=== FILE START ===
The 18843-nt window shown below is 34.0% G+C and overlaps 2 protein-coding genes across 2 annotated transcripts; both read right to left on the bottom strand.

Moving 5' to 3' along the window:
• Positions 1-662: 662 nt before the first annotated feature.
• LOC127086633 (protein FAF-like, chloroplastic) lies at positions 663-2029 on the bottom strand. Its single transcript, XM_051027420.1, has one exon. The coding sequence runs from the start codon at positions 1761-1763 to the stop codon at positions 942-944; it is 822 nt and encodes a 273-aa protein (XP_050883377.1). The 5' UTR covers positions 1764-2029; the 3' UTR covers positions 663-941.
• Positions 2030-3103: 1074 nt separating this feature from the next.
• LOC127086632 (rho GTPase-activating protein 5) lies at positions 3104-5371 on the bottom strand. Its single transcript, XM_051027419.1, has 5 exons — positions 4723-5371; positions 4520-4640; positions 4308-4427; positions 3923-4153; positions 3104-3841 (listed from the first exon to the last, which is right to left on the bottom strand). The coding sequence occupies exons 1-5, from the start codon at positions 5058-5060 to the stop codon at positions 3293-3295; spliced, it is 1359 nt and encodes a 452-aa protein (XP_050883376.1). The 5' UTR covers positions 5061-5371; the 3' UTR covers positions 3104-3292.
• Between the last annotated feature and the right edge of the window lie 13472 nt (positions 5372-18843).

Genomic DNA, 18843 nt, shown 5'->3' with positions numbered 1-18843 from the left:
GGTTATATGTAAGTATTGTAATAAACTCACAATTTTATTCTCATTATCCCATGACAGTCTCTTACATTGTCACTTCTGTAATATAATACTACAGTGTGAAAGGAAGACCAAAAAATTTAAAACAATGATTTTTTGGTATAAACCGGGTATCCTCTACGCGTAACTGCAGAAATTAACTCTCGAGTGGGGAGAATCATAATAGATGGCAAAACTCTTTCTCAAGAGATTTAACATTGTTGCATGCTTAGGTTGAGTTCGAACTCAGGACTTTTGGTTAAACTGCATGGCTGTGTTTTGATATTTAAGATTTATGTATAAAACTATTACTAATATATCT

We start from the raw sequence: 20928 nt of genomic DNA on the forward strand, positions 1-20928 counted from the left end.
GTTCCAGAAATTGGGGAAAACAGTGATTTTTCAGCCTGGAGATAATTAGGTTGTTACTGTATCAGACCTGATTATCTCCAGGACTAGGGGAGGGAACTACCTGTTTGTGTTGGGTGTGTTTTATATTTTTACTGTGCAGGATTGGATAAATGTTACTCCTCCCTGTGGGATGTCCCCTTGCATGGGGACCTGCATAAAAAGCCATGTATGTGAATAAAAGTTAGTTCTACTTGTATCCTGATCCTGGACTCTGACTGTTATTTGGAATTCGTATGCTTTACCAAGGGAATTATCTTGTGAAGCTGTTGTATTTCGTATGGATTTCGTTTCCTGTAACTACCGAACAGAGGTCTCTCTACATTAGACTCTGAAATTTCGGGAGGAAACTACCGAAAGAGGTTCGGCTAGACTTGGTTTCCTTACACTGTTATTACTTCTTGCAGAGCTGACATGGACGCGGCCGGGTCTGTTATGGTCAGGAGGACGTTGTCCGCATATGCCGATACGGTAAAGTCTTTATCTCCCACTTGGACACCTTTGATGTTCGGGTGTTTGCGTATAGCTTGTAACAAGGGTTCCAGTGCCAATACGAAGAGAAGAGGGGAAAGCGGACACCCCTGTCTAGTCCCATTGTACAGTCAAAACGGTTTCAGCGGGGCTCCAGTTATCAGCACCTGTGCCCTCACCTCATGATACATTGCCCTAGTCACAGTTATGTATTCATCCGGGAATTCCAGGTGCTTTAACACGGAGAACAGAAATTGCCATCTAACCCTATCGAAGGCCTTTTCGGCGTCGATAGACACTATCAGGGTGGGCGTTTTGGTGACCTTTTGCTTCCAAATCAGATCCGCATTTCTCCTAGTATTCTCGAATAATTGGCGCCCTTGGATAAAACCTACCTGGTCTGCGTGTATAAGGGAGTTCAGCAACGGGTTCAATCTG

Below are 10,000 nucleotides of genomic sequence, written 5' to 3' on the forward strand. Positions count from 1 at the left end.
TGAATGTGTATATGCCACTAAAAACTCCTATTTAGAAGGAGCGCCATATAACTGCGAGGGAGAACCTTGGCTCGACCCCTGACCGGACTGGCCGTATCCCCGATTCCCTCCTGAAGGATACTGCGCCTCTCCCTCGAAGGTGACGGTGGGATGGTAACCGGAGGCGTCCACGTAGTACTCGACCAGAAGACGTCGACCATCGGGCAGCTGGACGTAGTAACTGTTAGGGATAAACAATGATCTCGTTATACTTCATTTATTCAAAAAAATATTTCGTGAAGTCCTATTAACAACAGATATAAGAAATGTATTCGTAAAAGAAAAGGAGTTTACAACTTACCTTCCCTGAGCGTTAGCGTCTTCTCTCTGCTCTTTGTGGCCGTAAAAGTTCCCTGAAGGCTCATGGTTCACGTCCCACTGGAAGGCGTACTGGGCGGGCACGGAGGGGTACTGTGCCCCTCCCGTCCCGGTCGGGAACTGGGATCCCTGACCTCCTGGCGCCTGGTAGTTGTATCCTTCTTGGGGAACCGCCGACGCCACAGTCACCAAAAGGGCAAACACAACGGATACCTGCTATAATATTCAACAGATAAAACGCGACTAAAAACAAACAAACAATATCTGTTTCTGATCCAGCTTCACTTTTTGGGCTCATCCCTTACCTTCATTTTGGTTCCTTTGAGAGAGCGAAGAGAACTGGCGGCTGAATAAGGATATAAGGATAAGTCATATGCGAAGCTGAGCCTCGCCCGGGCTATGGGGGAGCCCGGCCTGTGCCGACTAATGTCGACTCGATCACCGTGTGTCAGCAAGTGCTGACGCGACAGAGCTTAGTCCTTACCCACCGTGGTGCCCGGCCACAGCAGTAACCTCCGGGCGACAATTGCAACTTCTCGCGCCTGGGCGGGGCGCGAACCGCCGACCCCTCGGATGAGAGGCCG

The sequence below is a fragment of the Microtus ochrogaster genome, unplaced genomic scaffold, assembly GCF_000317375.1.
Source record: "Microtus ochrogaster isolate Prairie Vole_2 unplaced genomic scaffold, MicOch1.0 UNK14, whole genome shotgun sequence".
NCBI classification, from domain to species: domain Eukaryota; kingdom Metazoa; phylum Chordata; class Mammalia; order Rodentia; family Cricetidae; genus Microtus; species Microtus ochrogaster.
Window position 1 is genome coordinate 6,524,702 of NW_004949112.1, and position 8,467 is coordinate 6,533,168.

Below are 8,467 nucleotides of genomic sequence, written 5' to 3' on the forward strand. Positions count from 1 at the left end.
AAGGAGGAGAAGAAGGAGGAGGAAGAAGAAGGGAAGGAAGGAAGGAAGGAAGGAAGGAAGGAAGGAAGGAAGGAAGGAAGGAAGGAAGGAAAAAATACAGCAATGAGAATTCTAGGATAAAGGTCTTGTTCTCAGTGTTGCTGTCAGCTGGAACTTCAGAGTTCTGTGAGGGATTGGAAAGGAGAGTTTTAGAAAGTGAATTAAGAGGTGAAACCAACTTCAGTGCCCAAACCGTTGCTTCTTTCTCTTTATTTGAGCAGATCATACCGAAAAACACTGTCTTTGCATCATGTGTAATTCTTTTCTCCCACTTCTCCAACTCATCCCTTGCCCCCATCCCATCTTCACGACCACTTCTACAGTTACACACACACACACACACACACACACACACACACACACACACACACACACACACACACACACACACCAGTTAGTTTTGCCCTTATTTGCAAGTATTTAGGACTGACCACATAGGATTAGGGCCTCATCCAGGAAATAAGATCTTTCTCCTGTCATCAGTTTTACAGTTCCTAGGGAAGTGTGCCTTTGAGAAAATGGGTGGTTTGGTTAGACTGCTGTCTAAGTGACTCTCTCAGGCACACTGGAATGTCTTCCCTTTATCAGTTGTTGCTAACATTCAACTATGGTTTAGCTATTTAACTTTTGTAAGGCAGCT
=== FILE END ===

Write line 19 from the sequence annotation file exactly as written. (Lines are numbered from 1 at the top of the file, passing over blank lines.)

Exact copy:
AAGGAGGAGAAGAAGGAGGAGGAAGAAGAAGGGAAGGAAGGAAGGAAGGAAGGAAGGAAGGAAGGAAGGAAGGAAGGAAGGAAGGAAGGAAAAAATACAGCAATGAGAATTCTAGGATAAAGGTCTTGTTCTCAGTGTTGCTGTCAGCTGGAACTTCAGAGTTCTGTGAGGGATTGGAAAGGAGAGTTTTAGAAAGTGAATTAAGAGGTGAAACCAACTTCAGTGCCCAAACCGTTGCTTCTTTCTCTTTATTTGAGCAGATCATACCGAAAAACACTGTCTTTGCATCATGTGTAATTCTTTTCTCCCACTTCTCCAACTCATCCCTTGCCCCCATCCCATCTTCACGACCACTTCTACAGTTACACACACACACACACACACACACACACACACACACACACACACACACACACACACACACACACACCAGTTAGTTTTGCCCTTATTTGCAAGTATTTAGGACTGACCACATAGGATTAGGGCCTCATCCAGGAAATAAGATCTTTCTCCTGTCATCAGTTTTACAGTTCCTAGGGAAGTGTGCCTTTGAGAAAATGGGTGGTTTGGTTAGACTGCTGTCTAAGTGACTCTCTCAGGCACACTGGAATGTCTTCCCTTTATCAGTTGTTGCTAACATTCAACTATGGTTTAGCTATTTAACTTTTGTAAGGCAGCT